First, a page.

Acta Diabetol 2009 Dec 28;46(4):317-22. Epub 2009 Jan 28.

Department of Metabolic Diseases, Medical College, Jagiellonian University, 15 Kopernika Street, 31-501, Kraków, Poland.

Several association studies of type 2 diabetes mellitus (T2DM) and adiponectin gene polymorphisms have been reported with conflicting results. Our aim was to search for the association of three polymorphisms (-11.391G>A, +45T>G, and +276G>T) in the adiponectin gene with T2DM and prediabetic quantitative traits in Polish Caucasians. The study groups comprised 495 unrelated T2DM cases and 435 controls. We compared the distribution of genotypes between study groups. In addition, genotype-quantitative trait analyses were also done in the controls. The study subjects were genotyped using the restriction fragment length polymorphism technique. The frequencies of the minor alleles were as follows: 10.6 versus 8.2% for -11.391G>A (p = 0.0722), 7.0 versus 8.0% for +45T>G (p = 0.48), and 15.5% in T2DM versus 19.8% in controls (p = 0.0145) for +276G>T, respectively. The difference for genotype distribution between the groups was statistically significant (p = 0.0247) for the +276G>T variant: 71.31 versus 62.99%, 26.46 versus 34.48% and 2.22 versus 2.53%, respectively, for GG, GT and TT. In quantitative traits analysis, the T allele of +276G>T was associated (p < 0.05) with lower insulin resistance (HOMA-IR, fasting insulin) among controls. Additionally, the A allele at position -11.391 was associated (p < 0.05) with higher insulin resistance (HOMA-IR, fasting insulin). In multiple regression analysis, all identified association remained significant after the inclusion in the model of gender, BMI and age. In addition, in this model, -11.391G>A and +276G>T were independently associated with T2DM. Finally, we conclude that the adiponectin gene polymorphisms are associated with T2DM and prediabetic quantitative traits in Polish Caucasians.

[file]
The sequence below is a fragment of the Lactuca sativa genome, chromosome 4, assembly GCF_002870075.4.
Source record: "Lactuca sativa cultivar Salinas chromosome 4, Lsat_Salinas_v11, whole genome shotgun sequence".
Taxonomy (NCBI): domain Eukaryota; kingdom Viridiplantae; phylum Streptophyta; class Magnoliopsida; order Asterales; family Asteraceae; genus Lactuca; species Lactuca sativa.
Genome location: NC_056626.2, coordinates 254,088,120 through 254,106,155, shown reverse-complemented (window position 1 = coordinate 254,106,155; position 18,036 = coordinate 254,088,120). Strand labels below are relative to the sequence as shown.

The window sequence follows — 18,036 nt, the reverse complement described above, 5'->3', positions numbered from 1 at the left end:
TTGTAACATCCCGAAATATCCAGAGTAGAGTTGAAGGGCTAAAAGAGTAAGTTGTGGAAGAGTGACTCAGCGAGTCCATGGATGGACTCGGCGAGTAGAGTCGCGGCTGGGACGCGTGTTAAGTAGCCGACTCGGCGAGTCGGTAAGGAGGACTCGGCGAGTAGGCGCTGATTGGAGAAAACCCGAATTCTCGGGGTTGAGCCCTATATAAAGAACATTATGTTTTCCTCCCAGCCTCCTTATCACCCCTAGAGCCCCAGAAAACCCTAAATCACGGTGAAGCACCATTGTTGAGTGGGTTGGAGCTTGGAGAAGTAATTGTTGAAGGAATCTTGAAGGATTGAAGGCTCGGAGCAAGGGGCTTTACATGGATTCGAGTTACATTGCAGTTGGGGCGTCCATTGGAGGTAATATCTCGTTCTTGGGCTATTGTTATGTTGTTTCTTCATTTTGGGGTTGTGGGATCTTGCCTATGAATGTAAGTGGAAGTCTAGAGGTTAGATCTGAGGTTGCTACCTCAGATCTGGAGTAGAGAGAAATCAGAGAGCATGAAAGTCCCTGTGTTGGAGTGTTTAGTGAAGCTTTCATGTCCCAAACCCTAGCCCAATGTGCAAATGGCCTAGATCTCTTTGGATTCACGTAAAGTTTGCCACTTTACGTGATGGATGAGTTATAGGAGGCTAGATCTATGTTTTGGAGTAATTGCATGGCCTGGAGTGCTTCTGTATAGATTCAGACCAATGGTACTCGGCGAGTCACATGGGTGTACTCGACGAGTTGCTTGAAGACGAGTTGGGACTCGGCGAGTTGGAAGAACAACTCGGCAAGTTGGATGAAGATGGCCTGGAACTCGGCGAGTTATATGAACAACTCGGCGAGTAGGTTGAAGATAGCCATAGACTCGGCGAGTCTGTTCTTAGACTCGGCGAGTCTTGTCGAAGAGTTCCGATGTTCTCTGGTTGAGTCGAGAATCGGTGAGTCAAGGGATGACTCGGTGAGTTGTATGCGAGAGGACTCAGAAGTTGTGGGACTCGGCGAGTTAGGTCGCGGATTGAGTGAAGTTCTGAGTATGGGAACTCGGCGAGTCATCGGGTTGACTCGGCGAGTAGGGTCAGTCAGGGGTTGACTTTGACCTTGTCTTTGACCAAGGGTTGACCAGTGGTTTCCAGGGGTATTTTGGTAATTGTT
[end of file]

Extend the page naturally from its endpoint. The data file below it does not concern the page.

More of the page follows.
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http://dx.doi.org/10.1007/s00592-008-0091-2DOI Listing
December 2009

Gene polymorphisms predisposing to cardiac hypertrophy in patients with cardiac syndrome X.

Folia Med Cracov 2007 ;48(1-4):57-69

Colegium Medicum Uniwersytetu Jagiellońskiego, Kraków.

Polymorphisms of the angiotensin-converting enzyme gene and endothelial nitric oxide synthase gene have been suggested to be associated with left ventricular hypertrophy. The aim of our study was to asses the association between above polymorphisms and left ventricular hypertrophy in patients with cardiac syndrome X. The presence of allele 4 of eNOS VNTR polymorphism could predispose to cardiac hypertrophy. The pathological course of postprandial lipemia in patients with CSX may add to the understanding of the CSX pathology.